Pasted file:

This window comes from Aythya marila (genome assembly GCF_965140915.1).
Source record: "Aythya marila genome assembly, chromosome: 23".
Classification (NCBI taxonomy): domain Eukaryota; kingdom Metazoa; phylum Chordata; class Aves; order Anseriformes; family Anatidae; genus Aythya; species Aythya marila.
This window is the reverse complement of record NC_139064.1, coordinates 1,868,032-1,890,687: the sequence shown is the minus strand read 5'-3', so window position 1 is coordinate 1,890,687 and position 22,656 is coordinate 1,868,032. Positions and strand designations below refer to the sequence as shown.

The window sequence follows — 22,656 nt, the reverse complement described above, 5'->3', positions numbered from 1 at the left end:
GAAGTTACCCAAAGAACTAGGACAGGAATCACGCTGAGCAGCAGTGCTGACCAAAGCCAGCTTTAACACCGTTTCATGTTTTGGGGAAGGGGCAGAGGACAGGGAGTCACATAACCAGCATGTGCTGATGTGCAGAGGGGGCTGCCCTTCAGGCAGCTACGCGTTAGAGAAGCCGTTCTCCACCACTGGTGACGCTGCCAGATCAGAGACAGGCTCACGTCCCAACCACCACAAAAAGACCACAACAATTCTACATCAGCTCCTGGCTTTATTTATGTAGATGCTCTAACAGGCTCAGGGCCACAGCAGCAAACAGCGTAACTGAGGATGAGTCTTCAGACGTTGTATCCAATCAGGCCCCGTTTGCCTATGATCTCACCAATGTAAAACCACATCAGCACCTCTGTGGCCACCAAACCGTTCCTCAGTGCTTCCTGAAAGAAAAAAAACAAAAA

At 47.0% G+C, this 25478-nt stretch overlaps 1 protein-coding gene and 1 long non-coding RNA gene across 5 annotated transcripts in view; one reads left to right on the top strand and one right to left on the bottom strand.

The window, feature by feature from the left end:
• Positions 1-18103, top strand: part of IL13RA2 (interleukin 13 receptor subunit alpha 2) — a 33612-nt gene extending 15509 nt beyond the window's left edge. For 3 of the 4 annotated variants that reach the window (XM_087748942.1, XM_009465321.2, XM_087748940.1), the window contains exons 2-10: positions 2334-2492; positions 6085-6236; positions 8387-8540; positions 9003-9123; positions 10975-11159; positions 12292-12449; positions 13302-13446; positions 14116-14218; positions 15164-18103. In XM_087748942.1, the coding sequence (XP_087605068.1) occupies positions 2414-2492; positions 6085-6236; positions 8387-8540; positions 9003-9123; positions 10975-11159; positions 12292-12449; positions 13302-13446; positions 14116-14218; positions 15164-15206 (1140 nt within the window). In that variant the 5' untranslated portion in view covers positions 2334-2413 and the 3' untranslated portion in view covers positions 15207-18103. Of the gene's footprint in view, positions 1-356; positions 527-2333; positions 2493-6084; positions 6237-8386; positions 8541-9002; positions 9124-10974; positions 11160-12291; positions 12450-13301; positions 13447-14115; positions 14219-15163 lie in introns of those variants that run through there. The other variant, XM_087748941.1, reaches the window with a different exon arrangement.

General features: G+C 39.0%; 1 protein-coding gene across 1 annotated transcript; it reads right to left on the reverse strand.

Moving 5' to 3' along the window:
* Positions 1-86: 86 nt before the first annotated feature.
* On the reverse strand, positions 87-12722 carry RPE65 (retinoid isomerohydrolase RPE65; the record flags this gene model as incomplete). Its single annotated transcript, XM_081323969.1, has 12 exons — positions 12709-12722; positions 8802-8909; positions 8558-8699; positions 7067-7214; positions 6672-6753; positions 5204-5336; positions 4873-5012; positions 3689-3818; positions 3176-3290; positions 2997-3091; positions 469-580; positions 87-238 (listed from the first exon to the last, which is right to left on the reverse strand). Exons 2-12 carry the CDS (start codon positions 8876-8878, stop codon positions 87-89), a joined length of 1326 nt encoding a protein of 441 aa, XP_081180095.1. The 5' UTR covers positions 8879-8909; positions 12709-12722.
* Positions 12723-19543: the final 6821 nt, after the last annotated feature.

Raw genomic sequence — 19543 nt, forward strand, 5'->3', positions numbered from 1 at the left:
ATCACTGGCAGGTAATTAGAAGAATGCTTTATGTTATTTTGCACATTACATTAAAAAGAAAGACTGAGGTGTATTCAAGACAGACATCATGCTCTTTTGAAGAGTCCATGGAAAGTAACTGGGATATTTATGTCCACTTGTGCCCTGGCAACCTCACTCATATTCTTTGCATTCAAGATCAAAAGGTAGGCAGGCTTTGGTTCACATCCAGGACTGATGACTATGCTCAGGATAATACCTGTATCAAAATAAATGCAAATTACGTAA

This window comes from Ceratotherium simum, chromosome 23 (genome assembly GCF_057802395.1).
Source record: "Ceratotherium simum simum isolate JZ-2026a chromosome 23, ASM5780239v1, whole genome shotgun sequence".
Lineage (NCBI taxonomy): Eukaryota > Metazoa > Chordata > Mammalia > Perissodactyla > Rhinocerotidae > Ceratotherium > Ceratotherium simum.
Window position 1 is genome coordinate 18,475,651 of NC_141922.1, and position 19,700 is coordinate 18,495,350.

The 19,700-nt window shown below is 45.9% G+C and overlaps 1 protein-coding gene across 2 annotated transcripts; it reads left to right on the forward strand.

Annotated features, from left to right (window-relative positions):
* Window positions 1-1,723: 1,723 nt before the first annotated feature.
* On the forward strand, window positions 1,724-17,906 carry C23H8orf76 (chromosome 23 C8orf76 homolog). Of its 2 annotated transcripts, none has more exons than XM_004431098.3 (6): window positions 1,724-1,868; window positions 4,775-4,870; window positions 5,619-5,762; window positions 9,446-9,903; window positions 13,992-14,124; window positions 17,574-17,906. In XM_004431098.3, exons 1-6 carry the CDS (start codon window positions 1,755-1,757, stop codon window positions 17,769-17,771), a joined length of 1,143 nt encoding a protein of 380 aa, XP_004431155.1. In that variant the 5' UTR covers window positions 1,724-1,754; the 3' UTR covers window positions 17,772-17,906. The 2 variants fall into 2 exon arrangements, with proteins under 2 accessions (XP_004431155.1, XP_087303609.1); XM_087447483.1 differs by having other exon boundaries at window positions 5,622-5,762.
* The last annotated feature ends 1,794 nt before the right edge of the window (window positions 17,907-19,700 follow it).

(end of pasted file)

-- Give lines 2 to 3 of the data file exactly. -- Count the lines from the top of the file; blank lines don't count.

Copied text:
Source record: "Aythya marila genome assembly, chromosome: 23".
Classification (NCBI taxonomy): domain Eukaryota; kingdom Metazoa; phylum Chordata; class Aves; order Anseriformes; family Anatidae; genus Aythya; species Aythya marila.